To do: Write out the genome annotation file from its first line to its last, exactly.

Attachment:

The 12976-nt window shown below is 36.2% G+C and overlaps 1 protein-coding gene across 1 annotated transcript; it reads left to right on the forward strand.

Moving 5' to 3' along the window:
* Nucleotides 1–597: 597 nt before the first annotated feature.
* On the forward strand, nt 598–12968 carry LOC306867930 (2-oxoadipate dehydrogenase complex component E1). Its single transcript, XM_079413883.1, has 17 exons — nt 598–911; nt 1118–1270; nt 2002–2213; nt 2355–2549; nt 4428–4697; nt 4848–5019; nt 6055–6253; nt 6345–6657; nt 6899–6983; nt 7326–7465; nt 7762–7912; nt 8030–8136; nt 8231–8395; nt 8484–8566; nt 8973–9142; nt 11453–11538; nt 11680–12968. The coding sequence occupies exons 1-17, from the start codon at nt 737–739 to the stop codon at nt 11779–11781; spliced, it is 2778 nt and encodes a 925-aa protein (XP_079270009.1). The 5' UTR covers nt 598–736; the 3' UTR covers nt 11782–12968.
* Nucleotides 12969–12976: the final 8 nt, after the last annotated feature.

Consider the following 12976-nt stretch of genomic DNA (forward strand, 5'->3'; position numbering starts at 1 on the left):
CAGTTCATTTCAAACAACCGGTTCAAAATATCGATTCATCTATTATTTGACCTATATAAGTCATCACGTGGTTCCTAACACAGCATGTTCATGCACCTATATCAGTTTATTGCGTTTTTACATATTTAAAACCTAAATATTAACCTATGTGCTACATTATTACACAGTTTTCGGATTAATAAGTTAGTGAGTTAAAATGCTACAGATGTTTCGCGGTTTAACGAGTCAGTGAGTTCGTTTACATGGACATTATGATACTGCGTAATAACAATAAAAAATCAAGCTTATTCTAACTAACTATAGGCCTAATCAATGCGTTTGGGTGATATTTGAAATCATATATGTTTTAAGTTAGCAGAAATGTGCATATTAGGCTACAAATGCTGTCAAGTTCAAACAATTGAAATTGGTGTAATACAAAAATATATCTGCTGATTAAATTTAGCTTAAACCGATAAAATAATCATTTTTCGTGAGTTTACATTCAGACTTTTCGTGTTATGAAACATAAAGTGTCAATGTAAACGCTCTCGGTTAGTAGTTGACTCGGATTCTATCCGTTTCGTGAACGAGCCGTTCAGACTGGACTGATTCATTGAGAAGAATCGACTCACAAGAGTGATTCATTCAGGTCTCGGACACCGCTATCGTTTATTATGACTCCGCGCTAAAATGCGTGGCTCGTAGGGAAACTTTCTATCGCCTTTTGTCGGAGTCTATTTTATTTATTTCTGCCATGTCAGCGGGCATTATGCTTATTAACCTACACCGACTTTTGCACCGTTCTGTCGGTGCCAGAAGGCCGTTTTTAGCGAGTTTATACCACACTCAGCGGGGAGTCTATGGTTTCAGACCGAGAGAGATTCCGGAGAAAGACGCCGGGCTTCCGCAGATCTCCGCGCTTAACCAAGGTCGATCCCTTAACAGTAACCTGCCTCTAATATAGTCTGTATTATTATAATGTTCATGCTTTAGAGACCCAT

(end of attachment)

The 12976-nt window shown below is 36.2% G+C and overlaps 1 protein-coding gene across 1 annotated transcript; it reads left to right on the forward strand.

Moving 5' to 3' along the window:
* Nucleotides 1–597: 597 nt before the first annotated feature.
* On the forward strand, nt 598–12968 carry LOC306867930 (2-oxoadipate dehydrogenase complex component E1). Its single transcript, XM_079413883.1, has 17 exons — nt 598–911; nt 1118–1270; nt 2002–2213; nt 2355–2549; nt 4428–4697; nt 4848–5019; nt 6055–6253; nt 6345–6657; nt 6899–6983; nt 7326–7465; nt 7762–7912; nt 8030–8136; nt 8231–8395; nt 8484–8566; nt 8973–9142; nt 11453–11538; nt 11680–12968. The coding sequence occupies exons 1-17, from the start codon at nt 737–739 to the stop codon at nt 11779–11781; spliced, it is 2778 nt and encodes a 925-aa protein (XP_079270009.1). The 5' UTR covers nt 598–736; the 3' UTR covers nt 11782–12968.
* Nucleotides 12969–12976: the final 8 nt, after the last annotated feature.

Consider the following 12976-nt stretch of genomic DNA (forward strand, 5'->3'; position numbering starts at 1 on the left):
CAGTTCATTTCAAACAACCGGTTCAAAATATCGATTCATCTATTATTTGACCTATATAAGTCATCACGTGGTTCCTAACACAGCATGTTCATGCACCTATATCAGTTTATTGCGTTTTTACATATTTAAAACCTAAATATTAACCTATGTGCTACATTATTACACAGTTTTCGGATTAATAAGTTAGTGAGTTAAAATGCTACAGATGTTTCGCGGTTTAACGAGTCAGTGAGTTCGTTTACATGGACATTATGATACTGCGTAATAACAATAAAAAATCAAGCTTATTCTAACTAACTATAGGCCTAATCAATGCGTTTGGGTGATATTTGAAATCATATATGTTTTAAGTTAGCAGAAATGTGCATATTAGGCTACAAATGCTGTCAAGTTCAAACAATTGAAATTGGTGTAATACAAAAATATATCTGCTGATTAAATTTAGCTTAAACCGATAAAATAATCATTTTTCGTGAGTTTACATTCAGACTTTTCGTGTTATGAAACATAAAGTGTCAATGTAAACGCTCTCGGTTAGTAGTTGACTCGGATTCTATCCGTTTCGTGAACGAGCCGTTCAGACTGGACTGATTCATTGAGAAGAATCGACTCACAAGAGTGATTCATTCAGGTCTCGGACACCGCTATCGTTTATTATGACTCCGCGCTAAAATGCGTGGCTCGTAGGGAAACTTTCTATCGCCTTTTGTCGGAGTCTATTTTATTTATTTCTGCCATGTCAGCGGGCATTATGCTTATTAACCTACACCGACTTTTGCACCGTTCTGTCGGTGCCAGAAGGCCGTTTTTAGCGAGTTTATACCACACTCAGCGGGGAGTCTATGGTTTCAGACCGAGAGAGATTCCGGAGAAAGACGCCGGGCTTCCGCAGATCTCCGCGCTTAACCAAGGTCGATCCCTTAACAGTAACCTGCCTCTAATATAGTCTGTATTATTATAATGTTCATGCTTTAGAGACCCAT